Wolf Hunting in Russia

Wolf Hunting in Russia

The wolf habitat in Russia covers massive territories from the Russian western borders to the Pacific Ocean shores and from the edges of Arctic Tundra to the grasslands of Kazakhstan and Mongolia.  The increasing number of these highly-adaptable animals has been a threat to Russian game and livestock for decades. The largest wolf weighs around 220 lb and may reach about 7 ft.

The Wolf hunting tradition

Wolf Hunting in RussiaWolf hunting is an old tradition in Russia, whereby most hunters, especially in the European part of Russia use a unique wolf hunting style that is perhaps not common in other countries. The pack is encircled with a 3 mile long tether with flags stitched to it after every few feet. Wolves tend to stay for several days in the encircled area because they have the ability to retain human scent for days. Hunters can immediately start hunting for the wolves, whenever the wolves have been flagged. Hunters need around five days to successfully hunt the flagged wolves. While the wolf hunting season is opened year round, the best time is between January and February. In addition, the January wolf hunting trips can be combined with boar hunts and driven moose.

How the wolf hunting is prepared

Although preparation for the wolf hunting can take a great deal of footwork, the success rate of these hunts is very high. Hunting wolves in winter is conducted by using special flags and baits. After eating the bait the wolves tend to stay nearby. This allows hunters to place a tether with red or yellow flags around the area. The flags can be hung at visible locations in the snow. Hunters are then assigned shooting positions, preferably 100 to 300 feet way from the flags. Then beaters are used to make the wolves run towards the hunters.

Wolf hunters are paid in Russia

Wolf Hunting in RussiaSince Russia is dealing with a wolf population problem, wolf hunters are paid to help combat the problem. According to a recent story in the New York Times, wolf packs have been consistently moving closer to the Siberian towns to prey on domesticated reindeer, livestock and horses. As the problem keeps escalating, the Russian municipalities and republics have kept increasing the bounties for hunting wolves in Russia so as to help control the issue. While republics across the Siberian region offer bounties, Russian municipalities throw in incentives to support the program. For example, Yakutia offers $660 for every adult wolf pelt and Verkhoyansk municipality in Yakutia adds an extra $300 for every wolf pelt. Other towns have been said to offer bonuses in the thousands to their top wolf hunters. With over 4,500 wolves, even animal rights groups have also acknowledged that the population of wolves in Russia is a little too high.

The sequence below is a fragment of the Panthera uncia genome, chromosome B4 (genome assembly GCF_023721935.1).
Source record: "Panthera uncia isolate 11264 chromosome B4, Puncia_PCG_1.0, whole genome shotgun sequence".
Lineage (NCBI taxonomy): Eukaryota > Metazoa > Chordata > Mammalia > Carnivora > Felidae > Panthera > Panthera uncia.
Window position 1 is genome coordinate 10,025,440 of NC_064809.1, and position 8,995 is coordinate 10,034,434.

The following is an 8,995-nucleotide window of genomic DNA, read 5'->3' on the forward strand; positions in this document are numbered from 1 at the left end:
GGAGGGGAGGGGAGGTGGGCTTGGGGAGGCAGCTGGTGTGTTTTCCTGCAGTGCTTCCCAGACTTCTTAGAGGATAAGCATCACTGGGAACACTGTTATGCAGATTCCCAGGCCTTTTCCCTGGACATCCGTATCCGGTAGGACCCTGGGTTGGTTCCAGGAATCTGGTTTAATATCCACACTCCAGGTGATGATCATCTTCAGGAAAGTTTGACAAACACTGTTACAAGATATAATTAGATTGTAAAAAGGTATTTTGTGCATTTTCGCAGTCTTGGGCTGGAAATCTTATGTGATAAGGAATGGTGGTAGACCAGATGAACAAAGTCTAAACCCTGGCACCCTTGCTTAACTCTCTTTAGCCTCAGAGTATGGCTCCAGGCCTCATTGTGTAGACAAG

Wolf hunting is so popular in Russia. You can visit Russia by getting a visa from the nearest consulate or embassy. With its heavy frame, it resembles the German shepherd dog with large feet, bushy tail and long legs. Hunting for the intelligent European wolf is challenging because the European wolf is more aggressive to humans than the American wolf.